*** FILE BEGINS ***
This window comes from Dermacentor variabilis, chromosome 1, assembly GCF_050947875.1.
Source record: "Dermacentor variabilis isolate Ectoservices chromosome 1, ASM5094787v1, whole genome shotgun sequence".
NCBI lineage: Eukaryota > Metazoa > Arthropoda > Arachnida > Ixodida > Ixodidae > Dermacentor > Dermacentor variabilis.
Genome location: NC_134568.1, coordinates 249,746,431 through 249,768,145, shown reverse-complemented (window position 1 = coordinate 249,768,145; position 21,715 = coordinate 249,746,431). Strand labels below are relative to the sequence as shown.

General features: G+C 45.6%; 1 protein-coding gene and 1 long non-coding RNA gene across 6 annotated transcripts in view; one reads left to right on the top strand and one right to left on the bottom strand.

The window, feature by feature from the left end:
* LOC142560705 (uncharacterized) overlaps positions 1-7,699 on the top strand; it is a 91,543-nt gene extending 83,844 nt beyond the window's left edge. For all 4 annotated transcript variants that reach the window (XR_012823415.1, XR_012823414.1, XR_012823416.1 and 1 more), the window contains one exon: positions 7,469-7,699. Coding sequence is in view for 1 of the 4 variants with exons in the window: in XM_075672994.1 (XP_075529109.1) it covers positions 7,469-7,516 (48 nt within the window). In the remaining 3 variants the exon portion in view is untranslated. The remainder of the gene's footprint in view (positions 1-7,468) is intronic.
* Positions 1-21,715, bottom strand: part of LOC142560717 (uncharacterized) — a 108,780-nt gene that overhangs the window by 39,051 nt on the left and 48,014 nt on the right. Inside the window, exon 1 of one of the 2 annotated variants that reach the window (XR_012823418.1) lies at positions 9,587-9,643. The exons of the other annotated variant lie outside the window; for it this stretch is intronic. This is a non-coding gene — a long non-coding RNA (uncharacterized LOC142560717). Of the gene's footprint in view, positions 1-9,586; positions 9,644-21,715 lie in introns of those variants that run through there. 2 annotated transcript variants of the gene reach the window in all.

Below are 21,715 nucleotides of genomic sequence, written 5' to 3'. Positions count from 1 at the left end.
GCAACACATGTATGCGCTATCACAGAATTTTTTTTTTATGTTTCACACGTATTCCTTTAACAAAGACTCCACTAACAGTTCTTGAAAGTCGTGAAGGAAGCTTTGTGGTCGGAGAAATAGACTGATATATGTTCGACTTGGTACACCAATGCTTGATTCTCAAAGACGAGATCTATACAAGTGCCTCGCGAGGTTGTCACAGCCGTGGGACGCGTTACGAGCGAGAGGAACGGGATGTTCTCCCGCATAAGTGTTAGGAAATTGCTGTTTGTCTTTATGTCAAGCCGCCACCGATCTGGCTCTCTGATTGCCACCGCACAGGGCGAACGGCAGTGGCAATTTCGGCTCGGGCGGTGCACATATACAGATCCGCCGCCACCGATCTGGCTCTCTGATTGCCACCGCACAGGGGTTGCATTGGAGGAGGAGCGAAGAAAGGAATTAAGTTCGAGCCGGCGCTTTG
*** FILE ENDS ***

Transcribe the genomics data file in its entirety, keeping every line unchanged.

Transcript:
This window comes from Dermacentor variabilis, chromosome 1, assembly GCF_050947875.1.
Source record: "Dermacentor variabilis isolate Ectoservices chromosome 1, ASM5094787v1, whole genome shotgun sequence".
NCBI lineage: Eukaryota > Metazoa > Arthropoda > Arachnida > Ixodida > Ixodidae > Dermacentor > Dermacentor variabilis.
Genome location: NC_134568.1, coordinates 249,746,431 through 249,768,145, shown reverse-complemented (window position 1 = coordinate 249,768,145; position 21,715 = coordinate 249,746,431). Strand labels below are relative to the sequence as shown.

General features: G+C 45.6%; 1 protein-coding gene and 1 long non-coding RNA gene across 6 annotated transcripts in view; one reads left to right on the top strand and one right to left on the bottom strand.

The window, feature by feature from the left end:
* LOC142560705 (uncharacterized) overlaps positions 1-7,699 on the top strand; it is a 91,543-nt gene extending 83,844 nt beyond the window's left edge. For all 4 annotated transcript variants that reach the window (XR_012823415.1, XR_012823414.1, XR_012823416.1 and 1 more), the window contains one exon: positions 7,469-7,699. Coding sequence is in view for 1 of the 4 variants with exons in the window: in XM_075672994.1 (XP_075529109.1) it covers positions 7,469-7,516 (48 nt within the window). In the remaining 3 variants the exon portion in view is untranslated. The remainder of the gene's footprint in view (positions 1-7,468) is intronic.
* Positions 1-21,715, bottom strand: part of LOC142560717 (uncharacterized) — a 108,780-nt gene that overhangs the window by 39,051 nt on the left and 48,014 nt on the right. Inside the window, exon 1 of one of the 2 annotated variants that reach the window (XR_012823418.1) lies at positions 9,587-9,643. The exons of the other annotated variant lie outside the window; for it this stretch is intronic. This is a non-coding gene — a long non-coding RNA (uncharacterized LOC142560717). Of the gene's footprint in view, positions 1-9,586; positions 9,644-21,715 lie in introns of those variants that run through there. 2 annotated transcript variants of the gene reach the window in all.

Below are 21,715 nucleotides of genomic sequence, written 5' to 3'. Positions count from 1 at the left end.
GCAACACATGTATGCGCTATCACAGAATTTTTTTTTTATGTTTCACACGTATTCCTTTAACAAAGACTCCACTAACAGTTCTTGAAAGTCGTGAAGGAAGCTTTGTGGTCGGAGAAATAGACTGATATATGTTCGACTTGGTACACCAATGCTTGATTCTCAAAGACGAGATCTATACAAGTGCCTCGCGAGGTTGTCACAGCCGTGGGACGCGTTACGAGCGAGAGGAACGGGATGTTCTCCCGCATAAGTGTTAGGAAATTGCTGTTTGTCTTTATGTCAAGCCGCCACCGATCTGGCTCTCTGATTGCCACCGCACAGGGCGAACGGCAGTGGCAATTTCGGCTCGGGCGGTGCACATATACAGATCCGCCGCCACCGATCTGGCTCTCTGATTGCCACCGCACAGGGGTTGCATTGGAGGAGGAGCGAAGAAAGGAATTAAGTTCGAGCCGGCGCTTTG